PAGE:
On the correct history of the Salon, or: five mistakes by Marco Goldin (in six minutes)

Marco Goldin lately has been improvising himself-teaching art history. But in one of his 'lessons' he made five mistakes in six minutes.

For the past few weeks, posts from Linea d’Ombra, the company of the never tame Marco Goldin, have been raging on my personal Facebook wall. Italy’s most prolific curator seems to have kicked off a pressing publicity battle, including on social media, in order to bring as many people as possible to his umpteenth exhibition on Impressionists soon to be held in Treviso. The posts that appear on my wall are in fact sponsored posts (and also for this reason they manage to get so many interactions), so I imagine Goldin is sparing no expense. Also because, from the tenor of the posts, I think he wants to convey more than just advertising. In other words, Goldin is trying to repeat his mantra on Facebook as well: to excite the visitor even before he leaves for the museum where the exhibition will be held.

Mind you, I think Goldin is a real creative writing ace. If someone wants to learn how to write a text that succeeds in making a reader feel sensations by talking about art, I think Goldin’s writings are always a good read, so much so that I myself sometimes visit his social page, or get his texts, to get ideas from them. I think it’s normal that those who do outreach also try to study who is better at engaging. The other side of the coin, the negative side of Goldin’s texts, is that they leave you with nothing. Limiting myself to reading his travelogues on Facebook, his descriptions of places about the Impressionists, one gets the feeling that in the end, about the art of Monet, van Gogh and all those artists dear to Goldin, one knows exactly as much as one did before embarking on the reading.

Probably Goldin also realized this limitation of his, and he thought of filling it with a series of"lectures" (the definition is his) on art history that he has been giving in recent weeks at Treviso’s Teatro Comunale. Pressing to disseminate excerpts, uploaded to Youtube, on his Facebook page. Moved by curiosity, I tried to listen to the first lecture, dedicated, as the title reads(I include here the link to the video), to Jean-Auguste-Dominique Ingres and the Salon. And I found a completely different Goldin than the vivacious and lively one in the “creative” texts, let’s call them that: a really uninteresting Goldin, at times boring, often confusing, rolling out a lecture stuffed with dates and notions, scarcely inclined todeepening and asking why certain situations arise. Goldin declares, however, that he does not want to offer the public a “textbook” history, and believes he achieves this goal by simply starting “from afar,” that is, from the 18th century, to explain the processes that would lead to the birth ofImpressionism. I did not believe that to avoid a “textbook” popularization it would be sufficient to lengthen the chronology of the topics addressed, but wanting to give Goldin the benefit of the doubt I decided to go ahead with the viewing of his first “lecture” on Impressionism. To make a long story short, after his declarations of intent, Marco Goldin starts with the history of the Salon, the historic exhibition that was an expression of French academic culture, named after the Salon Carré in the Louvre, the venue of the exhibition since 1699. Goldin’s problem lies in the fact that from the moment he starts spouting the history of the Salon, he commits a series of errors and inaccuracies that one really would not expect from someone who works seriously with art history. I counted at least five of them, which out of six minutes of exposition of the history of the Salon, do not constitute a properly exhilarating result.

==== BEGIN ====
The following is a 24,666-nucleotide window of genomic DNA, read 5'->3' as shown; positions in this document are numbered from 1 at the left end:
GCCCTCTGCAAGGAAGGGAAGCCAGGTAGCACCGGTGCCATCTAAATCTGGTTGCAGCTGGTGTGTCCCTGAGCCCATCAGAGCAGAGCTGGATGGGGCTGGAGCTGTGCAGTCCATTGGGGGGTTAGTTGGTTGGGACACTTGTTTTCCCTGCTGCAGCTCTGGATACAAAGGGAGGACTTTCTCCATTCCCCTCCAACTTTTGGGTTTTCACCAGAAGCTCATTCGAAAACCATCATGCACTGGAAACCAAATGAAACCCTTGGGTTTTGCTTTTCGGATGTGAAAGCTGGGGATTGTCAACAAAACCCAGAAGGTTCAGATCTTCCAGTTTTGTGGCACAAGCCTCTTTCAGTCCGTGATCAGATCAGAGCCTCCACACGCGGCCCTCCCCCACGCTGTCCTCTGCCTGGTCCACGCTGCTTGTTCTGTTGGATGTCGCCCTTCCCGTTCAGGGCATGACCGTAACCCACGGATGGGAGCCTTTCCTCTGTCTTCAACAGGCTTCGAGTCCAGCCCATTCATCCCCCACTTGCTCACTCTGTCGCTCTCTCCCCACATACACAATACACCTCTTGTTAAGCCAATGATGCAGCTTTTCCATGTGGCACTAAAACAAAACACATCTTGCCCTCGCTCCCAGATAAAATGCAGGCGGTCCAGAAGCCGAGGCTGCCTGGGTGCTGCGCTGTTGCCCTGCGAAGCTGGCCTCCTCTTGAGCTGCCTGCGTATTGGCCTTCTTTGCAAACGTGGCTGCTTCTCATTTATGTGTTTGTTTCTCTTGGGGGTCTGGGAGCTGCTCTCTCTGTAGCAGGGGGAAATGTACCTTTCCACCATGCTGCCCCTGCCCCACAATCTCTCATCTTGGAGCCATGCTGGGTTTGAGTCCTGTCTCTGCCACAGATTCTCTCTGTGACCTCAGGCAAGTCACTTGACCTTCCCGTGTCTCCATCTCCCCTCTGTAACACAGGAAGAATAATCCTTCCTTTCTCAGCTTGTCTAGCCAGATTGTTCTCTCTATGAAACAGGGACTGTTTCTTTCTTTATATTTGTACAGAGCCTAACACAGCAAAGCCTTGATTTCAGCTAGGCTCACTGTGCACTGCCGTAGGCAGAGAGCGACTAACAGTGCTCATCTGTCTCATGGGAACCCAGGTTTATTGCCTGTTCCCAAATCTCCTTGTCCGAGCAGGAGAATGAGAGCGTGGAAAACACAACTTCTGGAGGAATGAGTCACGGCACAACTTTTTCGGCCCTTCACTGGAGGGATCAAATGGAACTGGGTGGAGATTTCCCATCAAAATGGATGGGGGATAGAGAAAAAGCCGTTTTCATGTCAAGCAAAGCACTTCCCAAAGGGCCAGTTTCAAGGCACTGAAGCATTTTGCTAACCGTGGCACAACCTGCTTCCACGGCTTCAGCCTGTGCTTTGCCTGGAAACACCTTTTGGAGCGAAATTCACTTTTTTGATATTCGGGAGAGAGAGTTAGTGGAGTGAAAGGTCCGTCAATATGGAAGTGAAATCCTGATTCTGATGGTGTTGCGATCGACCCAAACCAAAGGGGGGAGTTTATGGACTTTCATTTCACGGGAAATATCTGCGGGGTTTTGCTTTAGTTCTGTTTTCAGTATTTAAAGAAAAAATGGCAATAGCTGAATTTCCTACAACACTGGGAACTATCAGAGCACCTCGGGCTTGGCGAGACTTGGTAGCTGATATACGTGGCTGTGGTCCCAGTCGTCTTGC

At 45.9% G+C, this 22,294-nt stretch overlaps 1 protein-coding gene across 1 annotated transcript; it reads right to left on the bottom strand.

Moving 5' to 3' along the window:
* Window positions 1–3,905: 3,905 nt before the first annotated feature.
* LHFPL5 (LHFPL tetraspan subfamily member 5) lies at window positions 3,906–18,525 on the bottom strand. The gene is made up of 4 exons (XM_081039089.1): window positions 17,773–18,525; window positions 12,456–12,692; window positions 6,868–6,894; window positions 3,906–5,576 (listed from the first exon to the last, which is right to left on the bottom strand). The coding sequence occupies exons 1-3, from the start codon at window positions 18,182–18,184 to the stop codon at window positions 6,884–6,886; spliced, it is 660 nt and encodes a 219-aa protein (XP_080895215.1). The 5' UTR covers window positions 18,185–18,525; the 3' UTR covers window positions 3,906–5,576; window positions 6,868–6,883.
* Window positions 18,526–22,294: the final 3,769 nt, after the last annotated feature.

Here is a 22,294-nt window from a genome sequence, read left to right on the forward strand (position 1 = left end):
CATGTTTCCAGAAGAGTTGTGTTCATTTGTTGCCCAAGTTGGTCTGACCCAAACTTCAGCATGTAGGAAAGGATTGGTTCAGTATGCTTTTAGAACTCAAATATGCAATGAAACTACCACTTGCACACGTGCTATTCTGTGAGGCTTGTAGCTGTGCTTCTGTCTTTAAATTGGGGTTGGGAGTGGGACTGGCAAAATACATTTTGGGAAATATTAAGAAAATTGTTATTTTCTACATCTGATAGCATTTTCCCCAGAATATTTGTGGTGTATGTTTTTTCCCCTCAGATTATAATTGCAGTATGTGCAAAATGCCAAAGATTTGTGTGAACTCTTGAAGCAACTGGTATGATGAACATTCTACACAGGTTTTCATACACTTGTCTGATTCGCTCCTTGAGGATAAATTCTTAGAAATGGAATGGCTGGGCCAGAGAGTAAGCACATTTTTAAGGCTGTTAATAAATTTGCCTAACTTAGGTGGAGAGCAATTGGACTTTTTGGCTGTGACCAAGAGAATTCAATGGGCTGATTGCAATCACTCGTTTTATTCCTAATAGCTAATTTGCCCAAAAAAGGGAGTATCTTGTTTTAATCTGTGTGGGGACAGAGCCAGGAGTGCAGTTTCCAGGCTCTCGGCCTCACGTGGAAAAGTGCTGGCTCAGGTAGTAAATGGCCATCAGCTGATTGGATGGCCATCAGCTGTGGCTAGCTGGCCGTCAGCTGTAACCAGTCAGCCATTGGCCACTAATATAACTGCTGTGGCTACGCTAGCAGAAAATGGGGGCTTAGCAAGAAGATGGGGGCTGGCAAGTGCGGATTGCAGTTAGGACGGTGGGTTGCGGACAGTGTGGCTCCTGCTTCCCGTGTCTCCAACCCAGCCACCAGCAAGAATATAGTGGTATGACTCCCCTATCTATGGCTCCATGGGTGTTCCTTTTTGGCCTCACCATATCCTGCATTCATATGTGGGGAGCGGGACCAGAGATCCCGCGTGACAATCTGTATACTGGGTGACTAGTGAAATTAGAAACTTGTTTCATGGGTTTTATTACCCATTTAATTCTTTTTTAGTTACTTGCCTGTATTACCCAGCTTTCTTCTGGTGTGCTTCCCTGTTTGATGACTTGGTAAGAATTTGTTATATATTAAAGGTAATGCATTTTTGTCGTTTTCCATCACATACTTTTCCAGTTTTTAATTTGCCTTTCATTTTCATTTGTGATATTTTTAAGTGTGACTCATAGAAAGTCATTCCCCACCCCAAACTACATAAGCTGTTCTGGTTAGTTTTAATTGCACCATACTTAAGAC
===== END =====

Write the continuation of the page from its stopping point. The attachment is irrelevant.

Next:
Goldin davanti a un dipinto di Van Gogh
Goldin in front of a Van Gogh painting. Photo by Vicenza Report distributed under a Creative Commons license.

  • 1. The Salon “continued and continued until even the beginning of the twentieth century.” The Salon, from its inception, had been sponsored by the French government. This “sponsorship” came to an end in 1881, when the task of organizing the Salon was taken over by the Societé des Artistes Françaises, an association that was formed precisely in 1881. And whose activity continues to this day, indeed: the society still organizes an exhibition called “Salon,” about which information can also be found on the Society’s own website. So, when Goldin says that the Salon “continues until even the beginning of the twentieth century,” he makes a first mistake: if he is referring to the government-sponsored Salon, the end has a specific year, 1881. If, on the other hand, he is referring to the “Salon” in a generic sense, the exhibition, which can be regarded somewhat as the heir to the historic Salon, continues to be organized even to the present day.
  • 2. The Salon “is the place where French painting was formed and founded and expressed and exhibited from 1648 onward.” A slight inaccuracy, with Goldin confusing the dates: 1648 is not the year in which the first Salon was held, as one might imply from his sentence, but is the year in which theAcadémie Royale de peinture et de sculpture was founded, which organized the first Salon nineteen years later, in 1667. This is not serious, but one would expect a little more precision.